Rupert Pupkin Speaks: Film Discoveries of 2015 - Jim Healy ""

Monday, January 11, 2016

Film Discoveries of 2015 - Jim Healy

Jim Healy is the Director of Programming for the University of Wisconsin Cinematheque ( as well as the fella who heads up the Wisconsin Film Festival ( The UW Cinematheque can be found on Twitter here:
Jim's lists are always outstanding and a great resource for me personally in deciding what films to start with for my new discoveries each year.

Check out Jim's Discoveries list from 2012, 2013 & 2014 for more good stuff:
BEYOND THE FOREST (1949, King Vidor)
This WB Bette Davis melodrama is best known for being quoted in Who’s Afraid of Virginia Woolf, where Elizabeth Taylor mimics Davis saying “What a dump!” Outside of that, it has a reputation for being an overripe piece of camp, and maybe, at times, it is, but I loved every second of it. Sure, Davis is over-the-top as a rural Wisconsin housewife who breathes heavily for her lover in Chicago while ignoring the affections of her doctor husband (Joseph Cotten). But Vidor’s mise-en-scène and noir-ish atmosphere make a perfect fit for Bette’s histrionics. The director’s training in silent-era cinema is evident in the visual flourishes. The “city vs. country” imagery is as strong here as it is in Murnau’s Sunrise (1928) and I was particularly impressed with how Vidor uses the billowing, industrial smokestacks to represent pent-up desires - the same way he uses the volcano in Bird of Paradise (1932).

DAÏNAH LA MÉTISSE (1932, Jean Grémillon)
A real knockout, this 48-minute masterpiece by one of French cinema’s most underappreciated directors is about amarried bi-racial woman (the title, roughly translated, means “Daïnah the Half-Breed”) who, along with her wealthy black husband, takes an ocean voyage. Various crimes and the racism of the other passengers and crew figure into the often surreal story, but what’s really memorable is the dreamlike atmosphere that Grémillonconjures, particularly through the use of pop songs (like “Chloe”) and other music on the soundtrack and one especially creepy sequence where Daïnah’s husband performs an indescribable magic act while everyone who is watching wears bizarre face masks. Grémillon took his name off the credits and denounced the released version of the film. He claimed that the running time was chopped in half by the distributor, but, while it is short, it’s hard to imagine what could be missing. It certainly didn’t leave we wanting!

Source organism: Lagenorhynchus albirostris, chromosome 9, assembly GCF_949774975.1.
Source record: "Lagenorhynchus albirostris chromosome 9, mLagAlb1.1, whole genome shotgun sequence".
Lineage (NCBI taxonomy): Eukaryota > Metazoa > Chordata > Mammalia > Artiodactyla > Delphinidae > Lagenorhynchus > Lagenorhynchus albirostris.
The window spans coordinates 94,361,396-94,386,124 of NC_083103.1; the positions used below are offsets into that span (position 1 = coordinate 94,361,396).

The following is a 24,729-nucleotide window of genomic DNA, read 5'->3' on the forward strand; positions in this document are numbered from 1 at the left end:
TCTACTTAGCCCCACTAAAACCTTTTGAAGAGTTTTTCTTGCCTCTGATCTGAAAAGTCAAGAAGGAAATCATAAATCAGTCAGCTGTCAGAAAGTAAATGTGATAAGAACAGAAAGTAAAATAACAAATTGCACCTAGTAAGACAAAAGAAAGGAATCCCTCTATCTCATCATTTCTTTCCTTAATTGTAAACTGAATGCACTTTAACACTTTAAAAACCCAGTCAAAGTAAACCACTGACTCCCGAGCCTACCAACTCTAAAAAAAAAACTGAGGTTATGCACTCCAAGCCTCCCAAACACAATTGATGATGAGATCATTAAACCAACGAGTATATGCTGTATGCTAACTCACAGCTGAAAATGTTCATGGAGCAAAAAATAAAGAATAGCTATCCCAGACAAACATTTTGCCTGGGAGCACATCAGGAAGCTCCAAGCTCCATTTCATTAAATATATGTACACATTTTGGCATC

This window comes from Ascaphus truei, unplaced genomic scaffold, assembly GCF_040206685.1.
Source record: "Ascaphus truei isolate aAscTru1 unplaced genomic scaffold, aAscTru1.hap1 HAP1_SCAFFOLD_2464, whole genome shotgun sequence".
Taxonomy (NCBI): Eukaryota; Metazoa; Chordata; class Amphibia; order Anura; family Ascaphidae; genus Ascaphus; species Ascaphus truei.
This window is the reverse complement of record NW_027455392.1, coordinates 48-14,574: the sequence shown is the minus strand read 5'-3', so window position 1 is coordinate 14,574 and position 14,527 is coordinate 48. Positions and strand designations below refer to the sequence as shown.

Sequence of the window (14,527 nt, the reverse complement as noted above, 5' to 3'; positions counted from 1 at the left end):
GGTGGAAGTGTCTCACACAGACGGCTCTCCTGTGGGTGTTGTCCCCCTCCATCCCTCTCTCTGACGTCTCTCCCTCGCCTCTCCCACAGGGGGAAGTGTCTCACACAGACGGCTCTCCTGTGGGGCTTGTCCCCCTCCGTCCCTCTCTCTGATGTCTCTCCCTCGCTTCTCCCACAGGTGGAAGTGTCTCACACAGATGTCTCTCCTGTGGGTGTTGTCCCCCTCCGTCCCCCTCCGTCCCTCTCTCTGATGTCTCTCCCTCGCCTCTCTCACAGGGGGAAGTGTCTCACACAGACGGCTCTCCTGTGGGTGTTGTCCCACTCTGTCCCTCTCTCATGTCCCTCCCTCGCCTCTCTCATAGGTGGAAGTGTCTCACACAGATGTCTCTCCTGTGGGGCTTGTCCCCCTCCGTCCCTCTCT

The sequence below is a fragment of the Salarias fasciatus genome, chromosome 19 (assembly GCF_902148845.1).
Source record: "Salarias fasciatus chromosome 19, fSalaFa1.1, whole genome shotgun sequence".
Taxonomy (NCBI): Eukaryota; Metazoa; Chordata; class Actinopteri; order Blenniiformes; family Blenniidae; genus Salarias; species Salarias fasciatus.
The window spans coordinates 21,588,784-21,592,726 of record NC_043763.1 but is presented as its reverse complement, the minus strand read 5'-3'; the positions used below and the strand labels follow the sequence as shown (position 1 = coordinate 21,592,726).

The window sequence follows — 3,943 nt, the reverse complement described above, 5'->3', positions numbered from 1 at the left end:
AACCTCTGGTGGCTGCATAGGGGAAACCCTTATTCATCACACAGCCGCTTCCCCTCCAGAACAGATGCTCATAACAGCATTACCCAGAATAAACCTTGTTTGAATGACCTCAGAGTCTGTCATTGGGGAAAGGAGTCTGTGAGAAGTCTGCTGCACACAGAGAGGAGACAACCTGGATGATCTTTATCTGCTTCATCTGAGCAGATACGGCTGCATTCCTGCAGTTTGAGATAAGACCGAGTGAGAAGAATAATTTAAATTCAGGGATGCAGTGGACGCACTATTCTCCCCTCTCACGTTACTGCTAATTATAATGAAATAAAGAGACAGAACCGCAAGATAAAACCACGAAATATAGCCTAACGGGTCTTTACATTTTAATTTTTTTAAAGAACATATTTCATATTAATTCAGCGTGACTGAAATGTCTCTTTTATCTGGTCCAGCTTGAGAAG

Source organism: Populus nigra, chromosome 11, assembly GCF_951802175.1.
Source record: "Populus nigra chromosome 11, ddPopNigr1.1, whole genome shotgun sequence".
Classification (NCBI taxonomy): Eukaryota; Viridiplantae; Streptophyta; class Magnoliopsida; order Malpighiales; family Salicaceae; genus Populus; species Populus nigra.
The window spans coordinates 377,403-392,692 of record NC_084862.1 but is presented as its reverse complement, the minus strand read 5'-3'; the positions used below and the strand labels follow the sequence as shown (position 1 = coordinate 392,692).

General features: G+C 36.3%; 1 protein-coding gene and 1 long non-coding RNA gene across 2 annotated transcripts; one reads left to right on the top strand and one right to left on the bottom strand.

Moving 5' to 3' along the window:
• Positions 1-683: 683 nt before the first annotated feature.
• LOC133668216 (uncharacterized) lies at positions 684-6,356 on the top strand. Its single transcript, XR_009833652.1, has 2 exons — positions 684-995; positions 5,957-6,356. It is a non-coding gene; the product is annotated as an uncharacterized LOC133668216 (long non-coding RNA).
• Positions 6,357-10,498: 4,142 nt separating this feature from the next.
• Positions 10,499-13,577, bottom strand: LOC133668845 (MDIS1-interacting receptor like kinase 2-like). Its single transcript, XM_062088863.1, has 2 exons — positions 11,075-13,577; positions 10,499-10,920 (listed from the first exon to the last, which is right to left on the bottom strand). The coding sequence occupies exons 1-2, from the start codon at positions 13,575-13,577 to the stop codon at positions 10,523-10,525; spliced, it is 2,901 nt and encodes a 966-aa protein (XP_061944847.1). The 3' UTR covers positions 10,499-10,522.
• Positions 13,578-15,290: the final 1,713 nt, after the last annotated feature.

DANGEROUS TO KNOW (1938, Robert Florey)
In a rare leading role, Akim Tamiroff is a powerful racketeer who tries to go straight. His plans include romancing a rich society woman (Gail Patrick), but that means casting aside his loyal, longtime mistress (Anna Way Wong). The beautifully edited climactic scene where Tamiroff gives Wong the bad news and she enacts her revenge is a clip that should be included in all anthologies of great 30s cinema. In October, I showed a great 35mm print of this gem along with another Florey/Wong vehicle, Daughter of Shanghai (1937). It’s fun too, but not as memorable. Anthony Quinn is in both movies!

KIDNAP SYNDICATE ("La città sconvolta: caccia spietata ai rapitori, 1975, Fernando Di Leo)
Another gritty, violent and well-told crime tale from Di Leo, this sleazy gem stars the great James Mason as a rich dude who (with echoes of Kurosawa’s High and Low) callously jeopardizes the life of a working class boy who is kidnapped along with his own child. I was grateful to hear Mason’s wonderful voice on the English language track of the blu-ray release. You can buy it in a Di Leo set that also includes his fantastic Shoot First, Die Later (1974), but alas, for that movie, Richard Conte’s voice is dubbed by another actor in both the Italian and English versions.

KING OF THE WILD STALLIONS (1959, R.G. Springsteen)